Welly, welly, welly, welly, welly, welly, well.

Remember when you took Modern European History in school and the textbook barely made it up to WWI? I remember thinking it was pretty stupid since, at that time, WWII was still in all the papers or was recent enough to still shape modern history.


The same thing happened when I studied Modern Literature at the university (although I think we got a lot closer to WWII in Lit) but still, the whole world was reading Grace Metalious and we were studying J. Alfred Prufrock. I remember being told that it was too dangerous to study an author that was still alive: they might write another book and blow your whole thesis.

Interesting, it is also too dangerous for an author to use something from popular contemporary culture as a subject for fiction lest the story might turn into an embarrassing farce laughed at by many readers.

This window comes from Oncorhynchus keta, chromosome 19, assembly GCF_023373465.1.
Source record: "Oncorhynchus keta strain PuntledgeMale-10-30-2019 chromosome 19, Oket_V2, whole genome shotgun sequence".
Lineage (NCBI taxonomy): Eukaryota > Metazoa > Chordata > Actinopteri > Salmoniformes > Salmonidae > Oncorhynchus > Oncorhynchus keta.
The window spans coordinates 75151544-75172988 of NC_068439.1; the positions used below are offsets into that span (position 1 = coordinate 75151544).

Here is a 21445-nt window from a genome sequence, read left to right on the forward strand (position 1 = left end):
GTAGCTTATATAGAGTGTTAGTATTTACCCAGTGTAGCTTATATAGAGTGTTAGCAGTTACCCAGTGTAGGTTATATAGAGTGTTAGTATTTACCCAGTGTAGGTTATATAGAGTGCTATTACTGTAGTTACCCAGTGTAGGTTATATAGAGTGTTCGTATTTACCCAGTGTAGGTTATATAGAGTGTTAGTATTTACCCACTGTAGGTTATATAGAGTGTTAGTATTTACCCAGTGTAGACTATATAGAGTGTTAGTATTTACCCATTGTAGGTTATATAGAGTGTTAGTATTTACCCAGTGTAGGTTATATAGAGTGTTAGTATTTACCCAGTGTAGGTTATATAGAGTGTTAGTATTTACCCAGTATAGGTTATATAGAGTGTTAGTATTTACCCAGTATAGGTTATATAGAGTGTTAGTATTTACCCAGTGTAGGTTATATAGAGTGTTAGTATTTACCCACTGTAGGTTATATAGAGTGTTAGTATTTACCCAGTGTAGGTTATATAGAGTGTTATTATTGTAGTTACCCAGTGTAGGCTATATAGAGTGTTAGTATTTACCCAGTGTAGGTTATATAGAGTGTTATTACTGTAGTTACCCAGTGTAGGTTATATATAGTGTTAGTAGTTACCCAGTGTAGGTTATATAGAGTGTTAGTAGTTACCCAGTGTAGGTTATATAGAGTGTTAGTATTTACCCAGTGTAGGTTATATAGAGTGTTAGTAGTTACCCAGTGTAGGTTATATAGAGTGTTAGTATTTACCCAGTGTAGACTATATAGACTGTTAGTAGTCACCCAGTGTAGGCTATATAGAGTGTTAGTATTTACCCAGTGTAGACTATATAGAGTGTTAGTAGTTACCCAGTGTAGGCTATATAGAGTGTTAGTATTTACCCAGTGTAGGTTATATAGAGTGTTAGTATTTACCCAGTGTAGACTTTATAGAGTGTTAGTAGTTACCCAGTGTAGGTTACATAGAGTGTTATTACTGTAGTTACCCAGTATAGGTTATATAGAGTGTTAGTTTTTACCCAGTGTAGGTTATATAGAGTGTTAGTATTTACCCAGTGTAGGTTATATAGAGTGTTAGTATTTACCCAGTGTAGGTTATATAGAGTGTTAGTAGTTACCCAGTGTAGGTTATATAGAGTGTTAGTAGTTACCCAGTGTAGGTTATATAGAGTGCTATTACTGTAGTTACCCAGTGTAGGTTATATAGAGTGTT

When we read Dante and learn through a footnote that a certain character in a passage is actually a very unflattering portraiture of some blow-hard, self-important businessman from Dante’s world, we are educated and the poem gains a new facet of understanding. However, when an unflattering portrait of an aging rock star is included in a contemporary novel, even if thinly disguised by some hardly-clever alteration to the character’s name, it’s merely embarrassing (unless the piece is intended as farce).

One obvious pitfall is the use of contemporary slang or worse, dialect.

I have always been initially uncomfortable with dialect. Somehow I got through Huckleberry Finn (several times) but here Twain was safe because he was writing about an earlier time and the reader should have expected some dating of the language and the vocabulary. Then there was the Burgess novel, A Clockwork Orange; but here the author was safe because he envisioned an argot of the future (so who could argue?).

But in order to stay on fleek, the author of today probably should avoid being too contemporary and stay far away from slang and urban argot since there is a good chance of sounding ridiculous and having readers laugh at your writing before next Tuesday is even half over.

Take a hint from those history books and remember that WWII is the new safe-point and never forget, Kilroy was here with his Droogs.

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